Types of immunoassays include enzyme-linked immunosorbent assays (ELISAs), fluorescent enzyme immunoassays (FEIAs), and radioallergosorbent assays (RASTs).

At present, most commercial laboratories use one of three autoanalyzer systems to measure specific IgE:

  1. Immulite (Siemens AG, Berlin, Germany)
  2. ImmunoCAP (Phadia AB, Uppsala, Sweden)
  3. HYTEC (Hycor/Agilent, Garden Grove, CA).

These systems use a solid-phase polymer (cellulose or avidin) in which the antigen is embedded. The polymer also facilitates binding of IgE and, therefore, increases the sensitivity of the test.5 Specific IgE from the patient’s serum binds to the allergen embedded in the polymer, and then unbound antibodies are washed off.

Despite the term “RAST,” these systems do not use radiation.

A fluorescent antibody is added that binds to the patient’s IgE, and the quantity of IgE present is calculated from the quantity of fluorescence.6 Results are reported in kilounits of antibody per liter (kU/L) or nanograms per milliliter (ng/mL).5–7

In general, the sensitivity of these tests ranges from 60% to 95% and their specificity from 30% to 95%, with a concordance among diverse immunoassays of 75% to 90%.8

Levels of IgE for a specific allergen are also divided into semiquantitative classes, from class I to class V or VI.

In general, class I and class II correlate with a low level of allergen sensitization and, often, with a low likelihood of a clinical reaction. On the other hand, classes V and VI reflect higher degrees of sensitization and generally correlate with IgE-mediated clinical reactions upon allergen exposure.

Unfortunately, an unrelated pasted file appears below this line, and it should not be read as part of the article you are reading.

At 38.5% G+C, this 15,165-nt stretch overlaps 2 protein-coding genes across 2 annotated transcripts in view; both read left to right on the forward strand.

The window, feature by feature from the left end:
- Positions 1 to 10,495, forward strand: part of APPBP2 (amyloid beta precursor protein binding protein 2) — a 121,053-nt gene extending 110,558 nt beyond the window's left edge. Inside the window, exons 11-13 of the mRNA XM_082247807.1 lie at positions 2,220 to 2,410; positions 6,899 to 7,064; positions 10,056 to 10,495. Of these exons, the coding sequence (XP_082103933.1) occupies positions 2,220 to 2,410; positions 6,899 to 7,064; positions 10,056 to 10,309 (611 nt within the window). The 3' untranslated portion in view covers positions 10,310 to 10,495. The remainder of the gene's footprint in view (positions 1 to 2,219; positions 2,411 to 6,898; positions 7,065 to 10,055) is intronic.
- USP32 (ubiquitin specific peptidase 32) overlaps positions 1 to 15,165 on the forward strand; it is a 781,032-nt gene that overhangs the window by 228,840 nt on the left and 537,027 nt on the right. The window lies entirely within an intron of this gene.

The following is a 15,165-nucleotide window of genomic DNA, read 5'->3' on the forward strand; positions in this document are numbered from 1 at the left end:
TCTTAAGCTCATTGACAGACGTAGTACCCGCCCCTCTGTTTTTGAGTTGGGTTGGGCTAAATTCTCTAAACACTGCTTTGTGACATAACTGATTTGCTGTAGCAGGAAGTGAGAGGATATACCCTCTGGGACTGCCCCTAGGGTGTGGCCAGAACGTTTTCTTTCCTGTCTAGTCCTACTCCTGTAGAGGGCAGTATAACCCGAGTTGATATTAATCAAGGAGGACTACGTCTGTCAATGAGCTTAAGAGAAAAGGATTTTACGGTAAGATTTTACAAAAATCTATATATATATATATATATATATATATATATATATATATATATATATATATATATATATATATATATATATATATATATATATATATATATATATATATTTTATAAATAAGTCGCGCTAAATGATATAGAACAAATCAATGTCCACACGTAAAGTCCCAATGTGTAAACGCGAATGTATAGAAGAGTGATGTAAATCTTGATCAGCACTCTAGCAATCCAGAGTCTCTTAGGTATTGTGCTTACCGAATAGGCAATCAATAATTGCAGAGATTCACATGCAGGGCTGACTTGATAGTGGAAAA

The interpretation of a positive (ie, “nonzero”) test result must be individualized on the basis of clinical presentation and risk factors. A specialist can make an significant contribution by helping to interpret any positive test result or a negative test result that does not correlate with the patient’s history.

Allergy blood testing is convenient, since it involves only a standard blood draw.

In theory, allergy blood testing may be safer, since it does not expose the patient to any allergens.

On the other hand, numerous patients experience bruising from venipuncture performed for any reason: 16% in one survey.9 In another survey,10 adverse reactions of any type occurred in % of patients undergoing venipuncture but only in % of those undergoing allergy skin testing. Therefore, allergy blood testing may be most appropriate in situations in which a patient’s history suggests that he or she may be at risk of a systemic reaction from a traditional skin test or in cases in which skin testing is not possible (eg, extensive eczema).

Another advantage of allergy blood testing is that it is not affected by drugs such as antihistamines or tricyclic antidepressants that suppress the histamine response, which is a problem with skin testing.

Allergy blood testing may also be useful in patients on long-term glucocorticoid therapy, although the data conflict.